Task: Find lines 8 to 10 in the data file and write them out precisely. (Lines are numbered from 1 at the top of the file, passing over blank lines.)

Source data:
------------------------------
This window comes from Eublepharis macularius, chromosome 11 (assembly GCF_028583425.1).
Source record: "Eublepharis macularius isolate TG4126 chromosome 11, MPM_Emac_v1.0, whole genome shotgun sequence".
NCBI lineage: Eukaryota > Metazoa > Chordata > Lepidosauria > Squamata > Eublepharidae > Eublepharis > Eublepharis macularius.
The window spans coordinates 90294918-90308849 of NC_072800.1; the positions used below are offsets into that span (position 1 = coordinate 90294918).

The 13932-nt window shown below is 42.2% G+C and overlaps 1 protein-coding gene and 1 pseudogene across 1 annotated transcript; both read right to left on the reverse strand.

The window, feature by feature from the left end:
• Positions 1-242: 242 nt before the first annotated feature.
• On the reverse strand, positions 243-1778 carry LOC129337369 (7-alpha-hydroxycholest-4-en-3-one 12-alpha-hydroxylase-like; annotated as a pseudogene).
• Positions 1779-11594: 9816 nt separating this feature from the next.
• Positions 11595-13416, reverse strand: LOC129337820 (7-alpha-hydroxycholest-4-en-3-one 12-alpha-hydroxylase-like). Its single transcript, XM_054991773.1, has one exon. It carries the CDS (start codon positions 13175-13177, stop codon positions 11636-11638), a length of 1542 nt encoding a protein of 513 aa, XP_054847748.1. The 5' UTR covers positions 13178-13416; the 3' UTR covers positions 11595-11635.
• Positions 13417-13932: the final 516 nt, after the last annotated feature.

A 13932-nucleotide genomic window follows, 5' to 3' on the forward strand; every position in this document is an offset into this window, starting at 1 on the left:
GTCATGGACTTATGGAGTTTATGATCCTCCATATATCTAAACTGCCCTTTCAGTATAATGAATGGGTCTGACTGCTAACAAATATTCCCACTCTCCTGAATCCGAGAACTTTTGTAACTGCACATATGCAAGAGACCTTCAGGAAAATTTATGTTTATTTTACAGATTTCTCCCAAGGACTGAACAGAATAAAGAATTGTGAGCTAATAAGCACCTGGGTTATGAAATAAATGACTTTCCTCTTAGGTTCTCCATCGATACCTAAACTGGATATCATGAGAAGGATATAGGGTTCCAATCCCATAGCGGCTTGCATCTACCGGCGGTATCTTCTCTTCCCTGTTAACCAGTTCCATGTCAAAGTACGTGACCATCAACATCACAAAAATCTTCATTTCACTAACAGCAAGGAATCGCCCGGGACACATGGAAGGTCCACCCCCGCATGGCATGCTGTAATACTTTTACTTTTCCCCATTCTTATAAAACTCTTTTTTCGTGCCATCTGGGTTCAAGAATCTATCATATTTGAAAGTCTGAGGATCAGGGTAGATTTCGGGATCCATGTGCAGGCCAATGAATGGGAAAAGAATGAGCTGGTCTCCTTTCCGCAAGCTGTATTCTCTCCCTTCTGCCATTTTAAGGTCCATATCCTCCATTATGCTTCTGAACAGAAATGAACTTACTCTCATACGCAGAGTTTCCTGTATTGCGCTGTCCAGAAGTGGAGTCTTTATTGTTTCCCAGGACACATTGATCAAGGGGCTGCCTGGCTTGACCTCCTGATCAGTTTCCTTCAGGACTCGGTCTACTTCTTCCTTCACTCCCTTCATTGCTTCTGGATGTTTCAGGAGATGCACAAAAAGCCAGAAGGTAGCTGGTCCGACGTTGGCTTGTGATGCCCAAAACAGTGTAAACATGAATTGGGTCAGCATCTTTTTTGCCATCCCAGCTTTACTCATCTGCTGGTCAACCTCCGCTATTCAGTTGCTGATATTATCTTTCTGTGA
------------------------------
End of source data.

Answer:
• On the reverse strand, positions 243-1778 carry LOC129337369 (7-alpha-hydroxycholest-4-en-3-one 12-alpha-hydroxylase-like; annotated as a pseudogene).
• Positions 1779-11594: 9816 nt separating this feature from the next.
• Positions 11595-13416, reverse strand: LOC129337820 (7-alpha-hydroxycholest-4-en-3-one 12-alpha-hydroxylase-like). Its single transcript, XM_054991773.1, has one exon. It carries the CDS (start codon positions 13175-13177, stop codon positions 11636-11638), a length of 1542 nt encoding a protein of 513 aa, XP_054847748.1. The 5' UTR covers positions 13178-13416; the 3' UTR covers positions 11595-11635.